Guanosine prevents thermal hyperalgesia in a rat model of peripheral mononeuropathy.
ABSTRACT It is well known that adenine-based purines exert multiple effects on pain transmission. Less attention has been given, however, to the antinociceptive effects of guanine-based purines. The aim of this study was to investigate the effects of intraperitoneal administration of guanosine on a rat model of peripheral mononeuropathy. Additionally, investigation of the mechanism of action of guanosine, its general toxicity and measurements of central nervous system purine levels were performed. Rats received an intraperitoneal administration of vehicle (0.1 mM NaOH) or guanosine (up to 120 mg.kg(-1)) in an acute or chronic regimen. Guanosine significantly reduced thermal hyperalgesia on the ipsilateral side of the sciatic nerve ligation. Additionally, guanosine prevented locomotor deficits and body weight loss induced by the mononeuropathy. Acute systemic administration of guanosine caused an approximately 11-fold increase on central nervous system guanosine levels, but this effect was not observed after chronic treatment. Chronic guanosine administration prevented the increase on cortical glutamate uptake but not the decrease in spinal cord glutamate uptake induced by the mononeuropathy. No significant general toxicity was observed after chronic exposure to guanosine. This study provides new evidence on the mechanism of action of guanine-based purines, with guanosine presenting antinociceptive effects against a chronic pain model. PERSPECTIVE: This study provides a new role for guanosine: chronic pain modulation. Guanosine presents as a new target for future drug development and might be useful for treatment of neuropathic pain.
- SourceAvailable from: Adriano M de Assis[Show abstract] [Hide abstract]
ABSTRACT: It is well known that glutamatergic excitotoxicity and oxidative stress are implicated in the pathogenesis of hepatic encephalopathy (HE). The nucleoside guanosine exerts neuroprotective effects through the antagonism against glutamate neurotoxicity and antioxidant properties. In this study, we evaluated the neuroprotective effect of guanosine in an animal model of chronic HE. Rats underwent bile duct ligation (BDL) and 2 weeks later they were treated with i.p. injection of guanosine 7.5 mg/kg once a day for 1-week. We evaluated the effects of guanosine in HE studying several aspects: a) animal behavior using open field and Y-maze tasks; b) brain rhythm changes in electroencephalogram (EEG) recordings; c) purines and glutamate levels in the cerebral spinal fluid (CSF); and d) oxidative stress parameters in the brain. BDL rats presented increased levels of glutamate, purines and metabolites in the CSF, as well as increased oxidative damage. Guanosine was able not only to prevent these effects but also to attenuate the behavioral and EEG impairment induced by BDL. Our study shows the neuroprotective effects of systemic administration of guanosine in a rat model of HE and highlights the involvement of purinergic system in the physiopathology of this disease.Metabolic Brain Disease 05/2014; · 2.33 Impact Factor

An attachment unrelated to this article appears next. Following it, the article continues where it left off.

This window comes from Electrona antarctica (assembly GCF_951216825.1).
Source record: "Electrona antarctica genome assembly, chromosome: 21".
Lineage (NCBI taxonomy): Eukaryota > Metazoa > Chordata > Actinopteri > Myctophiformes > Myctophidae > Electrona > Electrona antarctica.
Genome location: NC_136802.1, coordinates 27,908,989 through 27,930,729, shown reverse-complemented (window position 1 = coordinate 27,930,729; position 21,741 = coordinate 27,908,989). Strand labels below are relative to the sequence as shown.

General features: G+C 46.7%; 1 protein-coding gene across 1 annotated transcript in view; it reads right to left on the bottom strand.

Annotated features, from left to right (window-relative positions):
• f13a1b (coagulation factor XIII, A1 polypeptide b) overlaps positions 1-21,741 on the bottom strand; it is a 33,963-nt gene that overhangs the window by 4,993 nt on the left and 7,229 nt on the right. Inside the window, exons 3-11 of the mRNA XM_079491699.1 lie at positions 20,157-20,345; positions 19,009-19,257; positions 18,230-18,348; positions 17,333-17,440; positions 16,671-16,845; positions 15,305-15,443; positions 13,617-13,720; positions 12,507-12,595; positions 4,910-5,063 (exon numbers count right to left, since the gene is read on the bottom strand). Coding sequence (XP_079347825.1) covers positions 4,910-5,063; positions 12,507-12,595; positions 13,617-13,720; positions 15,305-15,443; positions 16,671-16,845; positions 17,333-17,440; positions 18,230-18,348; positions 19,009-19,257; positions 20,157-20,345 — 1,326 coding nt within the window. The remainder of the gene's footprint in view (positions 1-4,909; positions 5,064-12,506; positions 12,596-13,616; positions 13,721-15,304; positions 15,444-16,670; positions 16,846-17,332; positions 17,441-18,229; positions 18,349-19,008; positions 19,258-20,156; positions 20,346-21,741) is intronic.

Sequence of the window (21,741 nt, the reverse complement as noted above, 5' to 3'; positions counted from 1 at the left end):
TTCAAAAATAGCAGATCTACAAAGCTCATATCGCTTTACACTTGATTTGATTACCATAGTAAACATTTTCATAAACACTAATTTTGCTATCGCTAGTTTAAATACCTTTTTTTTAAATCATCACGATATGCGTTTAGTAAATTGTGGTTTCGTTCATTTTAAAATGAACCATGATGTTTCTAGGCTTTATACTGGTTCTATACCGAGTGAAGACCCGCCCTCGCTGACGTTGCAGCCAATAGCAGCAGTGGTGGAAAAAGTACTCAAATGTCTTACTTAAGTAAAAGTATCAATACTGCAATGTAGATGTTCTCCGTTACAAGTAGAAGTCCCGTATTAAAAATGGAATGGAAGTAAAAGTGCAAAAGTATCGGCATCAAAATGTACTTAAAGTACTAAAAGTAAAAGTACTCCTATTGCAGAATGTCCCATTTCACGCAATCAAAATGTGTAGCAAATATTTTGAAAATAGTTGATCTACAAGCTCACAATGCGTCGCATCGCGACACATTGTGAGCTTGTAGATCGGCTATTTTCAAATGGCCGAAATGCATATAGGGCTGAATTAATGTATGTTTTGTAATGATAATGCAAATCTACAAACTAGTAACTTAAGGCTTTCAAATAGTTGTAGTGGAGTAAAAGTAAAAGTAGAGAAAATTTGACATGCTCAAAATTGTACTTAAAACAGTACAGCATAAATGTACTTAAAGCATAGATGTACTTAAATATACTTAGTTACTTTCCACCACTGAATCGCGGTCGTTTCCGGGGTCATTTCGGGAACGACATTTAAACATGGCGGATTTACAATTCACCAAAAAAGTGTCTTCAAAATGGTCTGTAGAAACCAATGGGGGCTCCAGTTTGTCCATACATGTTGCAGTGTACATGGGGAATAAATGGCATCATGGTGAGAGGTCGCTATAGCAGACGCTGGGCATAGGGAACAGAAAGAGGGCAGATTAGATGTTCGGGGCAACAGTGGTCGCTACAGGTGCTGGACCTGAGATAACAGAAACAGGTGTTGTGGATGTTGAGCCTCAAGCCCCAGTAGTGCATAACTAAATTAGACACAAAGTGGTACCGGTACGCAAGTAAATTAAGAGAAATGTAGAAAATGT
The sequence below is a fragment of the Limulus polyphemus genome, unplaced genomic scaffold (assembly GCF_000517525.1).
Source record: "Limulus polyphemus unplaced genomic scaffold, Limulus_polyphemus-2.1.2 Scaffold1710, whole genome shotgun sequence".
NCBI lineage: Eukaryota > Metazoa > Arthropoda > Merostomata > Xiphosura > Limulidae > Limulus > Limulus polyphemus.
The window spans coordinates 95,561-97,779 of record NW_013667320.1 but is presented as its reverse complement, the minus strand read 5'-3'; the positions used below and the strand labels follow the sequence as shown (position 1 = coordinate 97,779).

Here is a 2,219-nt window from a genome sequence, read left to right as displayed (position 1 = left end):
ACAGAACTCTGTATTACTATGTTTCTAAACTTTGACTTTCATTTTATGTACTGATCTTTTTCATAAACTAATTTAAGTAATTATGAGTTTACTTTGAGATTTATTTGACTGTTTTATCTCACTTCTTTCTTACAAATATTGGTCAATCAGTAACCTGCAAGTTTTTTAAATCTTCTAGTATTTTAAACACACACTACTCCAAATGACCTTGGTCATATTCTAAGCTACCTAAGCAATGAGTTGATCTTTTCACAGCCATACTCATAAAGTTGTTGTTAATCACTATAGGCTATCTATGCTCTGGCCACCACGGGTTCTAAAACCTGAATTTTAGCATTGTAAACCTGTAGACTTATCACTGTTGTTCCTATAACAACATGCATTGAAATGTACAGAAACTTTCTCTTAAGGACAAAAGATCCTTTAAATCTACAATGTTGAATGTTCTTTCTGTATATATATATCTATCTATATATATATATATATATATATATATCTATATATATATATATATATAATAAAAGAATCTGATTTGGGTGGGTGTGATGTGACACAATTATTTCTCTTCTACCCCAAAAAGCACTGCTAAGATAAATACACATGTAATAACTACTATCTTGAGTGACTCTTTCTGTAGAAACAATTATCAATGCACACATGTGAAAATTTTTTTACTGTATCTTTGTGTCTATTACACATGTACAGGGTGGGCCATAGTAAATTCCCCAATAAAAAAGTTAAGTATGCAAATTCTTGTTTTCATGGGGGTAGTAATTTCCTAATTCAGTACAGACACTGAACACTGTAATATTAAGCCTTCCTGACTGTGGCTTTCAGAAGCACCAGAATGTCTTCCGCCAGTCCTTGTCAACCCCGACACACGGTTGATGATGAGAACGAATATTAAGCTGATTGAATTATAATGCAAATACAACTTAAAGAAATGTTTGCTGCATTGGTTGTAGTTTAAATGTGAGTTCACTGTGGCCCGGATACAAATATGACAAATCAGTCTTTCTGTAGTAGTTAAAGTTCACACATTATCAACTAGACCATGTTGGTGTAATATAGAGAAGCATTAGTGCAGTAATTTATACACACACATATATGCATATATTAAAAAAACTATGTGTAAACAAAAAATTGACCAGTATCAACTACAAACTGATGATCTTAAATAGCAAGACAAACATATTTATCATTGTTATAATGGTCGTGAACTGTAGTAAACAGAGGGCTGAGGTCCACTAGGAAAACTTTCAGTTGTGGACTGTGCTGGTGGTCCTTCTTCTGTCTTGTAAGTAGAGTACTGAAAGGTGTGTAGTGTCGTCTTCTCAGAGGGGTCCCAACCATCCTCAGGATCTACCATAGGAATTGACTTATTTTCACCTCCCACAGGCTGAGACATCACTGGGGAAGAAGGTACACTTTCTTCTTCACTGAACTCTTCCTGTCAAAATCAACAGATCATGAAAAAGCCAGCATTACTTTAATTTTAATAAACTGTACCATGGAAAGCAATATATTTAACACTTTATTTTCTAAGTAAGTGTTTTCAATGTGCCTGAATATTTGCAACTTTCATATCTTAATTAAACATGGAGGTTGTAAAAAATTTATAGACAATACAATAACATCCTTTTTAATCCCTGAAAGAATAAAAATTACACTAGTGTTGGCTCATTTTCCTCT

Article: Letter to the Editor.Cell Biochemistry and Function 10/2012; · 1.85 Impact Factor
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ABSTRACT: Chronic cerebral hypoperfusion contributes to a cognitive decline related to brain disorders. Its experimental model in rats is a permanent bilateral common carotid artery occlusion (2VO). Overstimulation of the glutamatergic system excitotoxicity due to brain energetic disturbance in 2VO animals seems to play a pivotal role as a mechanism of cerebral damage. The nucleoside guanosine (GUO) exerts extracellular effects including antagonism of glutamatergic activity. Accordingly, our group demonstrated several neuroprotective effects of GUO against glutamatergic excitotoxicity. Therefore, in this study, we evaluated a chronic GUO treatment effects in rats submitted to 2VO. We evaluated the animals performance in the Morris water maze and hippocampal damage by neurons and astrocytes immunohistochemistry. In addition, we investigated the cerebrospinal fluid (CSF) brain derived neurotrophic factor (BDNF) and serum S100B levels. Additionally, the purine CSF and plasma levels were determined. GUO treatment did not prevent the cognitive impairment promoted by 2VO. However, none of the 2VO animals treated with GUO showed differences in the hippocampal regions compared to control, while 20% of 2VO rats not treated with GUO presented loss of pyramidal neurons and increased glial labeling cells in CA1 hippocampal region. In addition, we did not observe differences in CSF BDNF nor serum S100B levels among the groups. Of note, both the 2VO surgery and GUO treatment changed the purine CSF and plasma profile. In conclusion, GUO treatment did not prevent the cognitive impairment observed in 2VO animals, but our data suggest that GUO could be neuroprotective against hippocampal damage induced by 2VO.Neurological Sciences 12/2011; 33(5):985-97. · 1.41 Impact Factor